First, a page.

Persona Especial Interviews 101: A Beginner’s Guide

by | Aug 12, 2019

Inside: The basics of teaching Spanish with Persona Especial Interviews.

Special Person Interviews have become a popular activity among language teachers in recent years, for good reason. They’re an excellent community-builder, and through them students are exposed to high-frequency phrases over and over, in a high-interest context.

If you mention “comprehensible input” (CI) to a group of Spanish teachers, you’re likely to get a mixture of reactions. More often than not, someone will mention those “crazy stories” and how CI just really isn’t for them because that sort of activity isn’t their personality.

It’s important to remember that CI doesn’t actually equal crazy stories. Comprehensible input is a thing (messages the students understand), not a technique. Today we’re talking about Persona Especial Interviews, a student-centered teaching technique that falls under the CI umbrella. It may feel more natural and relaxed to many teachers than other techniques, so it’s perfect for those dipping their toes into CI.

Related: More comprehension-based tips and strategies for teaching Spanish. 



Persona Especial was originally formulated and brought to the language teaching community by Bryce Hedstrom, who explains his process for interviews on his site. I’m going to share a breakdown, demo videos, and more links here as well, but be sure to check out his cornerstone post on the topic.


Why Do Persona Especial Interviews?


So, what is Persona Especial? It’s essentially a series of interviews that the teacher does with individual students, in front of the whole class. The idea is to find out more about that student and get to know them, while staying in the target language and keeping it comprehensible. This follows the idea of centering your lesson plans on your students, making them your Spanish curriculum.

(This is part of the brilliance of Persona Especial – you will notice that the goal is completely communicative: it’s not “we will practice get-to-know-you conversations,” or “we will develop conversation around form like gustar and tener.” The goal is genuinely to get to know the students in the classroom. As the class listens to the interviews and participates, they’ll pick up lots of high-frequency phrases.)


The Process


The interview itself can be completely adapted to your classroom setting. The teachers guides the complexity of language, adapting to the proficiency level of her students. Most teachers incorporate common questions like name, age, interests, hobbies, talents, some home life details (be sensitive here, of course), future goals and dreams, and favorites. The interview process usually looks like this:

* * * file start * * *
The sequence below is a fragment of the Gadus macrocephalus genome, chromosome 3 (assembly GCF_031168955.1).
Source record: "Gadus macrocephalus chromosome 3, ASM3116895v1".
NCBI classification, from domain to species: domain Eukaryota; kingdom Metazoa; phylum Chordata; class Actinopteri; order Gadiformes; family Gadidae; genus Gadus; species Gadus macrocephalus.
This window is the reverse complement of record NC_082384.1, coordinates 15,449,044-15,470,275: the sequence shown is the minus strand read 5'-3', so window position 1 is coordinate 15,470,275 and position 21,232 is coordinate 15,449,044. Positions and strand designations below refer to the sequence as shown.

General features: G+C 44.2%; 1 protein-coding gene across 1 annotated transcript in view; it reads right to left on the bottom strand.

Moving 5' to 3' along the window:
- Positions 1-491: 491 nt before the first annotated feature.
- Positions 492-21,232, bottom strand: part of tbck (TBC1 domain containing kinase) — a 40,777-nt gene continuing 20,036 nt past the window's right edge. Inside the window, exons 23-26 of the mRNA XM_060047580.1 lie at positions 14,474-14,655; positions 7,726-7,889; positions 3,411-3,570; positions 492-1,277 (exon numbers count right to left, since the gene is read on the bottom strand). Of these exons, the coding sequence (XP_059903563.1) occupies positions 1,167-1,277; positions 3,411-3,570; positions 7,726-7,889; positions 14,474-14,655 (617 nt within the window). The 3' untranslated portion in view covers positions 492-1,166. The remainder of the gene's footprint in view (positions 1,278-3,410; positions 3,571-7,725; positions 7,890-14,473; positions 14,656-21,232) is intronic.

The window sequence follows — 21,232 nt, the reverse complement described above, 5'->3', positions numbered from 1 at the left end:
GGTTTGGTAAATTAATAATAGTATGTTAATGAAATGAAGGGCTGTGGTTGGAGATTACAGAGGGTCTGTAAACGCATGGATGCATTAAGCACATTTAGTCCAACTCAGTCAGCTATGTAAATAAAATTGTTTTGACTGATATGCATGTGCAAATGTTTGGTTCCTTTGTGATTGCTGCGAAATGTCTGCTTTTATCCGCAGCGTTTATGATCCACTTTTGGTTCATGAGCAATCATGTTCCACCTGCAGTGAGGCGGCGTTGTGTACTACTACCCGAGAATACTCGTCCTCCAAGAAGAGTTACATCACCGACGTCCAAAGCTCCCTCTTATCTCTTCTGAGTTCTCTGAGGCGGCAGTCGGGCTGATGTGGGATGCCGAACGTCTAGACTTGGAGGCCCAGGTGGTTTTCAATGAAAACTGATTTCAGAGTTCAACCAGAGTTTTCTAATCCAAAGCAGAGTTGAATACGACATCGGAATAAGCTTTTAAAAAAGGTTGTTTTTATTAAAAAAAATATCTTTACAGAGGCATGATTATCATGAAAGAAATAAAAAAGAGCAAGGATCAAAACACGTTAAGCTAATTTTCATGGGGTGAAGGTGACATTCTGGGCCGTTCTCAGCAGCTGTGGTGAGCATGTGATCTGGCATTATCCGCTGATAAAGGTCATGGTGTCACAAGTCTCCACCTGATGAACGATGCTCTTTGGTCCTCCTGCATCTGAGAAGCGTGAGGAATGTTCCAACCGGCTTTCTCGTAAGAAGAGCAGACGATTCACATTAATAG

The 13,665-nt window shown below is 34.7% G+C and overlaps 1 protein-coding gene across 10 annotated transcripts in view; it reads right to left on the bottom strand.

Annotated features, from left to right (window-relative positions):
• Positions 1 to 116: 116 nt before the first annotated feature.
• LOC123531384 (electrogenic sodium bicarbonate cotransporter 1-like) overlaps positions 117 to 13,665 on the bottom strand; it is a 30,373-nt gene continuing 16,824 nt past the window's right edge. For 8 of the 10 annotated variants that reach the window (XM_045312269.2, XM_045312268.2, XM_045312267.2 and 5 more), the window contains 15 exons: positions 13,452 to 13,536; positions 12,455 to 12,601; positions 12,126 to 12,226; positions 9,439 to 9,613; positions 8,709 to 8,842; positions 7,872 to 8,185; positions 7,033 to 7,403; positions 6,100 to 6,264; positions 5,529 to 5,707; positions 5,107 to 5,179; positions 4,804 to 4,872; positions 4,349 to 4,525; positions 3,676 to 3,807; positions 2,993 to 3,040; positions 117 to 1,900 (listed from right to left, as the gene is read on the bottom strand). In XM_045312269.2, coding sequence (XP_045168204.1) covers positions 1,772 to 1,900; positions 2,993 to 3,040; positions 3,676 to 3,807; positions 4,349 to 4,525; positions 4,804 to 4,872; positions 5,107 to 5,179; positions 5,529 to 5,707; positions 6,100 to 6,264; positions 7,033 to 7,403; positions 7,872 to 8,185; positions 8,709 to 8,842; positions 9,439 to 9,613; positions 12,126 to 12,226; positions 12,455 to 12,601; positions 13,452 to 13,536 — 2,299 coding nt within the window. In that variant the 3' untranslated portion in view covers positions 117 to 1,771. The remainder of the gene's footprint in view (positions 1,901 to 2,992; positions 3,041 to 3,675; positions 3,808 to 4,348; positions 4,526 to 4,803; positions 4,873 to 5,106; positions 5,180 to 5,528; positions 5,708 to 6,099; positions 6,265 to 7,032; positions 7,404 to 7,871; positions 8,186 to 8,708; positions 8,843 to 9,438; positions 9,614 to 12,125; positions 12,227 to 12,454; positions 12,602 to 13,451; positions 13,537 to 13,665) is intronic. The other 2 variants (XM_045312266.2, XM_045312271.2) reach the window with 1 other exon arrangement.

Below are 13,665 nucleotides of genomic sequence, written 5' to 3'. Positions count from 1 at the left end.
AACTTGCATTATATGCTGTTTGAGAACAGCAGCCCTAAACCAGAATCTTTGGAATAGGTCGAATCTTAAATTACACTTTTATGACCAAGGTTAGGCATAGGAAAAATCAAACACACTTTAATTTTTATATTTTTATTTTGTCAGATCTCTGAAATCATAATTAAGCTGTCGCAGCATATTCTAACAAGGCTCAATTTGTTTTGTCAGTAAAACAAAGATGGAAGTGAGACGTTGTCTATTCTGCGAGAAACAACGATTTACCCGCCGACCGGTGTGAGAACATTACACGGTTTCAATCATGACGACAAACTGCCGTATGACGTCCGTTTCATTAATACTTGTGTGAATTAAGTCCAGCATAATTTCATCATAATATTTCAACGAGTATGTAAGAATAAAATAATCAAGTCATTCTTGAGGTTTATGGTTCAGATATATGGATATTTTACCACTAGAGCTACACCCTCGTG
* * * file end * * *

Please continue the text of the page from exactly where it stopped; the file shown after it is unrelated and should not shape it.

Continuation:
• One student volunteers or is chosen to come to the front of the class (or speaks from seat).
  • The teacher asks the student a series of get-to-know-you questions, in the target language.
  • The student answers in the language (teacher supports as needed).
  • The class listens and/or takes notes.
  • The teacher asks follow-up questions or confirms answers with the class and/or student.
  • The interview is recorded in some form (by the teacher or another student).
  • The class later takes a follow-up quiz based on the interview.

Be sure to take a look Bryce Hedstrom’s cheatsheet with an extensive explanation of his process for doing the interviews, that details that steps, setup, possible questions, and teacher vs. student responsibilities.

Many teachers also use a slideshow or poster to help guide the process and give the students support to answer the questions in Spanish. Another option is to have the class take notes as they listen, and give a simple quiz after several interviews to make sure you have everyone’s attention during the interviews. For example, you can do 2-3 interviews in a week and give a quiz on Friday.

You can also take notes (or assign a high-level student to take notes), type up a summary of the interview, and use it as a reading the next day or later in the week.


More Resources


Here are some more resources for developing your Special Person process:

For teachers who would like to incorporate the ideas into PreK and Elementary classrooms, I also created a set of posters to serve as a visual guide when working with young students.

The success of the Persona Especial interview process depends a lot on the teacher, of course, as you ask follow-up questions, turning the to class for confirmation and checking for comprehension, and gauges interest. Your level of enthusiasm and interest will be contagious!

If you still need some help picturing how this process works, try the following videos that show Special Person Interviews in everyday Spanish classrooms!


Persona Especial Demos


Special Person Interview with Courtney Johnson:


Special Person Interview from Cyber Profe:


Mascota Especial Interview from Sarah Breckley:

(Perfect for classes who already know each other well from previous years!)


Persona Especial Interview for Elementary with Erica Peplinski:


Persona Especial Interview with Comprehensible RVA:

I hope these resources are helpful as you explore the Persona Especial process! If you have more ideas to add, please let me know in the comments below. 

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Hey! I’m Elisabeth, a teacher and mom raising two bilingual kids in the Peruvian jungle. Read our story here. I love digging up the best Spanish resources for all you busy parents and teachers!

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